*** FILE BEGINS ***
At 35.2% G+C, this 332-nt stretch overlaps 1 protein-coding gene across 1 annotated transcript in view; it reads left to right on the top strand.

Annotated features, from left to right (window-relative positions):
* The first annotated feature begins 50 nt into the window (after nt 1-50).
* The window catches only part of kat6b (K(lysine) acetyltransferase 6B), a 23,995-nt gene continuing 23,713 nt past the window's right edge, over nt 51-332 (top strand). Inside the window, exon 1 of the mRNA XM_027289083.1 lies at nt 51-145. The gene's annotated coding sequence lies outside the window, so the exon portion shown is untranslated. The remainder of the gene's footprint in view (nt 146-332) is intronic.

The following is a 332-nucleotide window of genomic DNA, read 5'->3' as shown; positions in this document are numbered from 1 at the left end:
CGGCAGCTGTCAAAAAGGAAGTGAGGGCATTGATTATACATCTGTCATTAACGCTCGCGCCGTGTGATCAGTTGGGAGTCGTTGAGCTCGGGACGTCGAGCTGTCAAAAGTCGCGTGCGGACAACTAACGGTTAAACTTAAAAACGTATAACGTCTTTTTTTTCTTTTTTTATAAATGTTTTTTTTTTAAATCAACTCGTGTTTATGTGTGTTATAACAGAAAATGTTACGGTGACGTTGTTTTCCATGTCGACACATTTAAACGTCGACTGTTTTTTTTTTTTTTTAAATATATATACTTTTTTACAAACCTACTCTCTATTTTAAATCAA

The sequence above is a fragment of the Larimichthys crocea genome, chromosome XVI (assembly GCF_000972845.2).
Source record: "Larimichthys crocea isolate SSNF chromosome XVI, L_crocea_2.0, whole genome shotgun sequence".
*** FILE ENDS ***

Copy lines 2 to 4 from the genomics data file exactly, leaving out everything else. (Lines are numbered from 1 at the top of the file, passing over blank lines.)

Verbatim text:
Annotated features, from left to right (window-relative positions):
* The first annotated feature begins 50 nt into the window (after nt 1-50).
* The window catches only part of kat6b (K(lysine) acetyltransferase 6B), a 23,995-nt gene continuing 23,713 nt past the window's right edge, over nt 51-332 (top strand). Inside the window, exon 1 of the mRNA XM_027289083.1 lies at nt 51-145. The gene's annotated coding sequence lies outside the window, so the exon portion shown is untranslated. The remainder of the gene's footprint in view (nt 146-332) is intronic.